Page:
Next level training = Next level life

By Michelle Manningham

Olympic athletes and those who have competed in Olympic trials have a lot to teach us about what it takes to train for life at the next level.  I have heard it said that how we do one thing, is how we do everything.  It is no secret to me now how high achievers in life are usually high achievers personally and behind closed doors when no one else is watching.

 

My cousin, Bethany Galat, just competed in the swimming world championship and last year competed in the Olympic trials.   I had an opportunity to interview her in where she finds her source of strength, the process of discovering what her true talents are and how she stays motivated to take herself to the next level every year.

 

When did you first discover your love for swimming?

“My parents signed myself and my siblings up for a summer league; I was seven.  At that time swimming was more social than competitive until I joined South Bend Swim Club when I was twelve.  My coach, John VanDiressche, had the energy and focus that opened a lot of potential in me as a swimmer and as a person.

 

What was one of the biggest lessons you have learned through swimming?

One of the biggest lessons I have learned and something I continue to see, is how powerful it is to have someone believe in potential you don’t see in yourself.  On aha moment that really brought me to the next level was 2013 Jr. Nationals.  My coach told me without a doubt I would win one of my events, and I thought he was bluffing because I wasn’t ranked very high.  But his energy and confidence stuck around me during the meet and he was right.  His believe in me when I was being coached by him was an absolute turning point for me.  This was such a lesson to me in how powerful it is for me to encourage and show my belief in those around me.  Sometimes it takes someone seeing the potential in us, before we see if in ourselves.”

 

What is the day in the life of an athlete training at the next level?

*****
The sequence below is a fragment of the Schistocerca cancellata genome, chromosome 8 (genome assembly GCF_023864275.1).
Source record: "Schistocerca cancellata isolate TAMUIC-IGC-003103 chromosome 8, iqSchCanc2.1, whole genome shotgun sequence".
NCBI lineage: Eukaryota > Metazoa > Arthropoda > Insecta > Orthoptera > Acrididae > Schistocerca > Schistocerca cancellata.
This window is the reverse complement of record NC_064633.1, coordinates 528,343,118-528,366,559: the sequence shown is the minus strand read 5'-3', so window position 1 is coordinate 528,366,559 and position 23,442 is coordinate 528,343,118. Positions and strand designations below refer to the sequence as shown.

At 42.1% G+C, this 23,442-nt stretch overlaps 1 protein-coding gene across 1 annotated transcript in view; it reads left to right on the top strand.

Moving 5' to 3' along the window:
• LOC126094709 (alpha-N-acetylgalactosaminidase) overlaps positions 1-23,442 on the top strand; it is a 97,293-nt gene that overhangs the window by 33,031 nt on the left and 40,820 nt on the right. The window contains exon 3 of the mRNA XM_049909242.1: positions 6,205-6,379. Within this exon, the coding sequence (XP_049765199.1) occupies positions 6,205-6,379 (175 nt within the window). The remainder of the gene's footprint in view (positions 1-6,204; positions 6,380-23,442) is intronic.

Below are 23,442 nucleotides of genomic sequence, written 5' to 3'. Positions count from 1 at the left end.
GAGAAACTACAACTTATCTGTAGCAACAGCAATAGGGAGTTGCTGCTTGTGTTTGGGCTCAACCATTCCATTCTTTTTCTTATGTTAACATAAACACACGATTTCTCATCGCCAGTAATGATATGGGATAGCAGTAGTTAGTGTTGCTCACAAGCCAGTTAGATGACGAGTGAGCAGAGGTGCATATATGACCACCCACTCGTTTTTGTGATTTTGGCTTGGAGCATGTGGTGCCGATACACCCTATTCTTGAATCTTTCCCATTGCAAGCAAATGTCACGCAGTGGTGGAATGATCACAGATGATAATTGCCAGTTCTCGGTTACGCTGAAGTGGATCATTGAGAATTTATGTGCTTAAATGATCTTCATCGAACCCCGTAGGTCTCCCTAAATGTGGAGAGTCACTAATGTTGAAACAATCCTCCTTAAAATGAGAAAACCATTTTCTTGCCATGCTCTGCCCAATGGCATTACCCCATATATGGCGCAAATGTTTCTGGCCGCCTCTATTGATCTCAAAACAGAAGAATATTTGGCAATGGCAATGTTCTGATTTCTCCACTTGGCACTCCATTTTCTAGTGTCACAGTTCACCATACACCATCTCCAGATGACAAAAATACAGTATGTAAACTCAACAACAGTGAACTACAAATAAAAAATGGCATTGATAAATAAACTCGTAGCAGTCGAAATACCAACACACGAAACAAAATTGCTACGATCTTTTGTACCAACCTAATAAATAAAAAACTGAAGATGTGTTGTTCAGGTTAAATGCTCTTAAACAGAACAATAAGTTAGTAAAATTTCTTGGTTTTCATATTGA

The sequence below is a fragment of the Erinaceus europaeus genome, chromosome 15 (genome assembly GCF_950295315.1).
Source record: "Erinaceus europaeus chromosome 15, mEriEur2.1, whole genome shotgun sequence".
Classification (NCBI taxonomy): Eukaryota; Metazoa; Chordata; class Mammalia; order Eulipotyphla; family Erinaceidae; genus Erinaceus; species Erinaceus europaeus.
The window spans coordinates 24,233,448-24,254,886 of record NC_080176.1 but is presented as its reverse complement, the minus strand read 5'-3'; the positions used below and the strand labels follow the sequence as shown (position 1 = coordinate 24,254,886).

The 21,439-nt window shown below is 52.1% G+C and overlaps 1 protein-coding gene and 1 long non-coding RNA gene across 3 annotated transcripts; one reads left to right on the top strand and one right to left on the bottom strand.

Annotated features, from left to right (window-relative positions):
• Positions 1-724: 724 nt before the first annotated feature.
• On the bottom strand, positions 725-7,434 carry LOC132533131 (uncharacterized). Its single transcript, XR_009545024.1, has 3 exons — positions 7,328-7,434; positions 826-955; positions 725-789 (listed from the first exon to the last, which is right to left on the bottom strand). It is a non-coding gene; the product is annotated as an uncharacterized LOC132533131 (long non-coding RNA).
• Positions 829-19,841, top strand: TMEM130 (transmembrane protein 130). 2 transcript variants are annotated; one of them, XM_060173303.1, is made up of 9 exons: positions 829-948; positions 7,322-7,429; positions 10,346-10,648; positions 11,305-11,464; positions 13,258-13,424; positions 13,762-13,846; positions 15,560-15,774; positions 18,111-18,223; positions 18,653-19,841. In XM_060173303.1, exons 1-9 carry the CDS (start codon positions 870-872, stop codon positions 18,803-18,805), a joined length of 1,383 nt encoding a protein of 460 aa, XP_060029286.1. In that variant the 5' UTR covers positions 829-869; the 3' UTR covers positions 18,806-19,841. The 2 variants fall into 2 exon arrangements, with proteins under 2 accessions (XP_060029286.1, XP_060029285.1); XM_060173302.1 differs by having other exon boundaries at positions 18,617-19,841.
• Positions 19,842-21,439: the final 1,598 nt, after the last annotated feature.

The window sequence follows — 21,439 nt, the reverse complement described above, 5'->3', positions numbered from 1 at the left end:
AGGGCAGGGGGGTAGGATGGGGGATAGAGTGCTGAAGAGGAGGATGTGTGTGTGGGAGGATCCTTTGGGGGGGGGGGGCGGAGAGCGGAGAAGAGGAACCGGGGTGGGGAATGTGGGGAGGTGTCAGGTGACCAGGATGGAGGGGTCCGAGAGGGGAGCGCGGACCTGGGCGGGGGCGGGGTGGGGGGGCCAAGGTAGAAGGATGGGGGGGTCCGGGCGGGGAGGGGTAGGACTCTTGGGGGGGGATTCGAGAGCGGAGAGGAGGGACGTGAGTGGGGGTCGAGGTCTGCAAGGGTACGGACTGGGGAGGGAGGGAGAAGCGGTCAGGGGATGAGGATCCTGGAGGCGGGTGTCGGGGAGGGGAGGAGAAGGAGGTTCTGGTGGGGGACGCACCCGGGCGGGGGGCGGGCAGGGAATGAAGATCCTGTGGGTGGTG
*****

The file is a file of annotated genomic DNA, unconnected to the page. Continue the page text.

“During the school year, we have morning practice Monday, Wednesday, Friday and Saturday.  We wake up at 5:20am for our 6-8am practice, then we head off to strength and conditioning which usually takes about an hour.  During the week a few of us who swim middle distance or distance events like to do an additional cardio work during the week.  We typically go to class and then have another afternoon practice from 3-5pm evert weekday and then most of us head back to the dinner hall for dinner and studying.  My day usually ends around 10:30pm, and I never stay up later than 11:30pm.”

 

What has been one of your most defining moments?

“Like any other sport, there is potential to learn so many valuable lessons.  Last year my week at the Olympic trials stands out as the most defining experience, as I learned the influence of my gift as a swimming to myself, others, and how it can be used as a platform to boast and glorify the Lord’s love.  I have found peace in simply humbling my talent by dedicating it to the Lord.”

 

 

 

 

What was your most special moment as an athlete?

“As big and momentous as the championship final was at the Worlds, the semifinal heat the previous day was really special.  There was a lot of nervous energy in the ready room and I felt my nerves getting a little overwhelming.  I put my headphones in and played “You Make Me Brave” by Bethel music on repeat and slowly started to refocus my perspective and the Lords love started to feel very prominent.  I was so at peace because of the grace He had given me to be on a world stage.  That was the first time I ever had to hold back tears before a race.  In that moment walking out to my race I was so grateful for all He had revealed to me about himself, and how clearly He speaks to us personally.  Seeing how much my doubts were affecting me prior to this summer, my doubts have only shown that the Lord’s grace was glorified through my success.”

 

In hearing Bethany’s story it made me ask myself if I am expecting next level results in my life with a half-way work ethic.  Realizing that success leaves clues, you cannot argue with the fact that she is able to compete at a World Championship level with a 4-5 hour a day training schedule.  Whether it is athletics we are training for, a business, or simply playing at the highest level in life and in our family, I think it is safe to say we will have to work for it.  Sacrifice brings along with it a level of confidence.  When you know you are working harder behind the scenes than your competition your belief in yourself will elevate you to the next level.

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